“We’re working in Iquitos in Peru where the transmission season is from September until March or April,” reveals Professor Scott. “We’re gearing up for the transmission season later this year.”
Working closely with the community
The team has been working with the local community for over 16 years. Davis faculty member Amy Morrison (seen in the photo opposite) lives in the Peruvian city of Iquitos. The trust developed means the project team is having no problem recruiting people to participate – its acceptance rate to date is around 90%.
“There are people who have questions,” states Professor Scott. “There are people who choose not to participate. But by and large, we have a very good working relationship with the people in the community.”
Even with ample participants, the study may still face significant challenges if transmission is low during a particular season. Unlike laboratory studies where the number of infected people is known in advance, the total number of participants recruited throughout the study will depend on transmission dynamics during the study period.
The study will therefore probably run for a couple of years to ensure its findings aren’t influenced by any abnormal transmission patterns in any one year.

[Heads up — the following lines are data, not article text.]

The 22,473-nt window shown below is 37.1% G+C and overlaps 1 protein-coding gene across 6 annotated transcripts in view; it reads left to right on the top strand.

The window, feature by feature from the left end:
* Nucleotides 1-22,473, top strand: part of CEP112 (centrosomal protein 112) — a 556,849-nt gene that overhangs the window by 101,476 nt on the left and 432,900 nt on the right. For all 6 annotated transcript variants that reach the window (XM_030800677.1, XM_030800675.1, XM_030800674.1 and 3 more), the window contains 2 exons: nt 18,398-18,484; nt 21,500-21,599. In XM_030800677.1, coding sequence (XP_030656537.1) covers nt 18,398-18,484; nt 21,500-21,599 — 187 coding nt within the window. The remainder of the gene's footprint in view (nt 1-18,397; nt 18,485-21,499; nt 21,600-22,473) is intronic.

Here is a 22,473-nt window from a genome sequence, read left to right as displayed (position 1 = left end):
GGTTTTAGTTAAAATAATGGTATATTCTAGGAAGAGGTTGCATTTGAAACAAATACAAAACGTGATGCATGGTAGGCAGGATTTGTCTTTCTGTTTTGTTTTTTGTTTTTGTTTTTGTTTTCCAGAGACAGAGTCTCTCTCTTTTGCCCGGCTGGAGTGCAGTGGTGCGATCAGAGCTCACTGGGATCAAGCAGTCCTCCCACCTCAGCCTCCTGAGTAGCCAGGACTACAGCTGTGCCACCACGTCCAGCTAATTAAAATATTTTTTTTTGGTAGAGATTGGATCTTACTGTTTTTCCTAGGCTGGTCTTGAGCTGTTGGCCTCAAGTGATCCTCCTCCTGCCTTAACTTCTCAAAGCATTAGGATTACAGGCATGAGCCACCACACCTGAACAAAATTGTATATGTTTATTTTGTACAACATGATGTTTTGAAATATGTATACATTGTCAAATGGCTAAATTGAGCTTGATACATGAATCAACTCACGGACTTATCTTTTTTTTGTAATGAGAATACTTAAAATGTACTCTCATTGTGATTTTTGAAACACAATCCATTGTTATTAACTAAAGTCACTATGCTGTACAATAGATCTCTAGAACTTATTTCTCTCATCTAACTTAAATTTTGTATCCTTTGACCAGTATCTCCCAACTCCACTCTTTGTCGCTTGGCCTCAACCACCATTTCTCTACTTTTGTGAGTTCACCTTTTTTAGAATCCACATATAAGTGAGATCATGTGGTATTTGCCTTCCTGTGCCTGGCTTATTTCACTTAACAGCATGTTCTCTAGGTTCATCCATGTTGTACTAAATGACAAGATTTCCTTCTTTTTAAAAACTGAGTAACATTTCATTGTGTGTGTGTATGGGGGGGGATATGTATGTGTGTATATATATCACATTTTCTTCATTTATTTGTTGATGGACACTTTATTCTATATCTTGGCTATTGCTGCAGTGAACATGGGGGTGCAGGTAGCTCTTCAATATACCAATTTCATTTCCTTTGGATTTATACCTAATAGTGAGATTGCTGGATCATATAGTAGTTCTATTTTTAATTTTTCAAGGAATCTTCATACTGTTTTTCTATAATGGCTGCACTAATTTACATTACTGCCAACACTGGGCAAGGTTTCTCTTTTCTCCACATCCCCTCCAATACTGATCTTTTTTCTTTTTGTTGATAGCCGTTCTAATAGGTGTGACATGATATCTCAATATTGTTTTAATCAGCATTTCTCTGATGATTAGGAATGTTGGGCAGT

A large collaborative project brings unique opportunities
Professor Scott, however, believes the biggest challenge – and one of the most exciting things about the project – will be coordinating all the different parts of the large collaborative project. The 12 different academic institutions involved in the study must interact efficiently and effectively.
“Each member of the team brings complementary expertise and is outstanding at what they do,” he notes. “We have social scientists collaborating with clinicians, for example, so it is very different to what they would normally do.”
We hope this clear picture on how dengue is transmitted to and from our families and friends will make surveillance initiatives and vaccination programs more effective, giving them the upper hand in the battle against dengue.
Do you know of any other initiatives like this? Tell us about it!